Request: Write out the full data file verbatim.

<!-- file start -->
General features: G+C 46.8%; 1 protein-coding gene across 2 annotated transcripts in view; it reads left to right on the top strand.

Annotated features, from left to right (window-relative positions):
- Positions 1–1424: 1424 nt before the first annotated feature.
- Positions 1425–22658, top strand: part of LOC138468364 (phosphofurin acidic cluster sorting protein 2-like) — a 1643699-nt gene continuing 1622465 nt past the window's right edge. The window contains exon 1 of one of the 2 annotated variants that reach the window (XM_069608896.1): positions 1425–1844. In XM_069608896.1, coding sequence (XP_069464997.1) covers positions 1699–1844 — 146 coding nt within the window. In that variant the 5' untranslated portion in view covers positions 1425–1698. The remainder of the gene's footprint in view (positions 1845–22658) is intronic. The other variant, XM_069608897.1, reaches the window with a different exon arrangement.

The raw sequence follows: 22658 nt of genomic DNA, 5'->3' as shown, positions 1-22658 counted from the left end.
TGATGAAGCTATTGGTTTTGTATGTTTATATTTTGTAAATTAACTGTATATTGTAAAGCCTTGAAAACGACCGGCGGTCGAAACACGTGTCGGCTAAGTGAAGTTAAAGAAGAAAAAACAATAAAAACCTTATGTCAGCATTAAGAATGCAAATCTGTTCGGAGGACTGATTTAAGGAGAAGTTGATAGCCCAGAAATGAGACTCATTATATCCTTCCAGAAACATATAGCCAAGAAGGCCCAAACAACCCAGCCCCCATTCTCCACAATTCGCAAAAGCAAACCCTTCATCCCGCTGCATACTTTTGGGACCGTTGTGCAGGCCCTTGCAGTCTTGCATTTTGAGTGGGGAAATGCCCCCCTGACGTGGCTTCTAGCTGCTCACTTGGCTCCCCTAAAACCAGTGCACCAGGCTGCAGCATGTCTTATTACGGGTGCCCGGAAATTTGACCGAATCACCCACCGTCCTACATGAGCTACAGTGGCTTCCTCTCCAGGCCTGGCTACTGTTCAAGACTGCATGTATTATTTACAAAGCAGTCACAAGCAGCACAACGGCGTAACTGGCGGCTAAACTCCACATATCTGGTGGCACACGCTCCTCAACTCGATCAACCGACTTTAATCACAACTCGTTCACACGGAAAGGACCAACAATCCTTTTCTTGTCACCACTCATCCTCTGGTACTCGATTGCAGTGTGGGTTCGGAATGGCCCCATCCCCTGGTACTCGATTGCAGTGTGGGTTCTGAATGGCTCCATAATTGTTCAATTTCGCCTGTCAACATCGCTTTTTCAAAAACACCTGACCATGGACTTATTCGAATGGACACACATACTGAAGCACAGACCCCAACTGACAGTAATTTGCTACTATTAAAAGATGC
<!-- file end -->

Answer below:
General features: G+C 46.8%; 1 protein-coding gene across 2 annotated transcripts in view; it reads left to right on the top strand.

Annotated features, from left to right (window-relative positions):
- Positions 1–1424: 1424 nt before the first annotated feature.
- Positions 1425–22658, top strand: part of LOC138468364 (phosphofurin acidic cluster sorting protein 2-like) — a 1643699-nt gene continuing 1622465 nt past the window's right edge. The window contains exon 1 of one of the 2 annotated variants that reach the window (XM_069608896.1): positions 1425–1844. In XM_069608896.1, coding sequence (XP_069464997.1) covers positions 1699–1844 — 146 coding nt within the window. In that variant the 5' untranslated portion in view covers positions 1425–1698. The remainder of the gene's footprint in view (positions 1845–22658) is intronic. The other variant, XM_069608897.1, reaches the window with a different exon arrangement.

The raw sequence follows: 22658 nt of genomic DNA, 5'->3' as shown, positions 1-22658 counted from the left end.
TGATGAAGCTATTGGTTTTGTATGTTTATATTTTGTAAATTAACTGTATATTGTAAAGCCTTGAAAACGACCGGCGGTCGAAACACGTGTCGGCTAAGTGAAGTTAAAGAAGAAAAAACAATAAAAACCTTATGTCAGCATTAAGAATGCAAATCTGTTCGGAGGACTGATTTAAGGAGAAGTTGATAGCCCAGAAATGAGACTCATTATATCCTTCCAGAAACATATAGCCAAGAAGGCCCAAACAACCCAGCCCCCATTCTCCACAATTCGCAAAAGCAAACCCTTCATCCCGCTGCATACTTTTGGGACCGTTGTGCAGGCCCTTGCAGTCTTGCATTTTGAGTGGGGAAATGCCCCCCTGACGTGGCTTCTAGCTGCTCACTTGGCTCCCCTAAAACCAGTGCACCAGGCTGCAGCATGTCTTATTACGGGTGCCCGGAAATTTGACCGAATCACCCACCGTCCTACATGAGCTACAGTGGCTTCCTCTCCAGGCCTGGCTACTGTTCAAGACTGCATGTATTATTTACAAAGCAGTCACAAGCAGCACAACGGCGTAACTGGCGGCTAAACTCCACATATCTGGTGGCACACGCTCCTCAACTCGATCAACCGACTTTAATCACAACTCGTTCACACGGAAAGGACCAACAATCCTTTTCTTGTCACCACTCATCCTCTGGTACTCGATTGCAGTGTGGGTTCGGAATGGCCCCATCCCCTGGTACTCGATTGCAGTGTGGGTTCTGAATGGCTCCATAATTGTTCAATTTCGCCTGTCAACATCGCTTTTTCAAAAACACCTGACCATGGACTTATTCGAATGGACACACATACTGAAGCACAGACCCCAACTGACAGTAATTTGCTACTATTAAAAGATGC